Being born so “young,” you might conclude our brains arrive comparatively underdeveloped at birth, but that is not the case. Despite our early arrival we still come into the world bigheaded, even compared with our more mature cousin primates. At birth the brains of apes constitute 9 percent of their total body weight, hefty by the standards of most mammals. We, however, weigh in at a strapping 12 percent, which makes our brain 1.33 times larger than an infant ape’s, relatively speaking, despite our abbreviated sojourn in the womb. In other words even arriving in our early, fetal state, with less than a quarter of our brain development under our belts, we are still born with remarkably large brains.
Keep in mind that this approach to brain development is so extraordinarily strange and rare that it is unique in nature. And dangerous. If an engineer were planning the optimum size of a brain at birth, it would clearly be illogical to bring newborns into the world this cerebrally incomplete. Too fragile, and too likely to fail. Far more practical to do all the work in the safety of a mother’s body. But evolution doesn’t plan. It simply modifies randomly and moves forward. And in this case, remember, remaining in the womb full term was out of the question. For us it was be born early, or don’t be born.
As much as we might like to know the answer, exactly when it became necessary for our ancestors to exit the birth canal “younger” is frankly impossible to say. Since we Homo sapiens are the only human species to still be walking the planet since Africa’s retreating jungles orphaned the rain-forest apes that preceded us, and since the skeletal remains of those who came before us are rare and difficult to decipher, we simply haven’t yet gathered enough clues to know precisely when an early birth became unavoidable. There are, however, a few theories.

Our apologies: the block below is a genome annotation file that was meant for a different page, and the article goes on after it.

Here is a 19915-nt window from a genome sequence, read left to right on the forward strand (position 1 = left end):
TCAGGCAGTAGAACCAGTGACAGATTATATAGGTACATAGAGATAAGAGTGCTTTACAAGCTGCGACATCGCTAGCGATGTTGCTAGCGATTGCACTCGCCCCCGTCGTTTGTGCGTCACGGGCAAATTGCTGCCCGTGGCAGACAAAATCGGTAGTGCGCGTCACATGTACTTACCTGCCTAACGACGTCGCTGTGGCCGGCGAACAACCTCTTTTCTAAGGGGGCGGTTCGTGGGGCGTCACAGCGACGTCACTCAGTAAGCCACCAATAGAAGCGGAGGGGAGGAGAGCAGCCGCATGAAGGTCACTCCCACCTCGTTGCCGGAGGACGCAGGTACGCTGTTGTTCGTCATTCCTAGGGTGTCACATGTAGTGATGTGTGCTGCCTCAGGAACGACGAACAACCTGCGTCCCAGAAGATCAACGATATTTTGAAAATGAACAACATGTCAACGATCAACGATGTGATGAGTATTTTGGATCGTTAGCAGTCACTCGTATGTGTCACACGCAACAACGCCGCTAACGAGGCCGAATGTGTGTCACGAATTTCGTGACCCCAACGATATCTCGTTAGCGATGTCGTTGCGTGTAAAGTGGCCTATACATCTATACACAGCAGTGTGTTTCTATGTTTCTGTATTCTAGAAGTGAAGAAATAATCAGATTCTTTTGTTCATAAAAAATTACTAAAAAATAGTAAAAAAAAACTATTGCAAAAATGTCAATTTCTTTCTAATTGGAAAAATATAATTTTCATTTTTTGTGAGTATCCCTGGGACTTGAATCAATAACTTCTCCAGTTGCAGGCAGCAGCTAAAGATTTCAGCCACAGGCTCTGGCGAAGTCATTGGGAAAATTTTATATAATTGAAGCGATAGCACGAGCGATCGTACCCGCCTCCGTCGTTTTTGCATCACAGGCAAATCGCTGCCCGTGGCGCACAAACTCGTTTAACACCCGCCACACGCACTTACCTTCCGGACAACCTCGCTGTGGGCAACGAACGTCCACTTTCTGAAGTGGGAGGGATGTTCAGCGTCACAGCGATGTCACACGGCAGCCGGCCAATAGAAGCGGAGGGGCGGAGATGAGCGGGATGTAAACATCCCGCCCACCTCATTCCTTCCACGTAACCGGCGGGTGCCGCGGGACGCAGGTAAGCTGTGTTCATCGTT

Some scientists believe earlier births would have begun when the adult brain of some predecessor or another reached 850 cc. Anthropologist Robert D. Martin calls this the “cerebral Rubicon,” a line that once crossed would have required that some sort of longer, human-style childhood become part of that creature’s life. If that’s true, that narrows the candidates to those human species living between 1.8 and 2 million years ago—species like Homo rudolfensis or Homo ergaster. Until recently scientists felt Homo habilis (Handyman) was the best candidate, but new evidence has caused some realignment of the human family tree. For de cades the common wisdom had it that we descended from Homo habilis by way of Homo erectus, which in turn evolved into what paleoanthropologists call “anatomically modern humans” (AMH), our kind. But new fossil finds now indicate that erectus and habilis were East African contemporaries for nearly a half million years, making it rather difficult to have descended from one another. Furthermore, ergaster and rudolfensis, which were often tossed in with Homo erectus, are now more often considered to be their own separate species.’
This means that in the ever-shifting drama (and nomenclature) of human evolution, Handyman now represents an evolutionary dead end and Homo erectus may turn out to be not one species, but many, with only one particular representative leading directly to us, if that.
Whatever the case, around this time, when humans began to grow adult brains about three quarters of the size that ours are today, the offspring of upright walking humans may have been forced to arrive prematurely as the fit between head and pelvis grew increasingly tight. Who, the question then becomes, were the people from whom we directly descended, and where can we suppose they lived?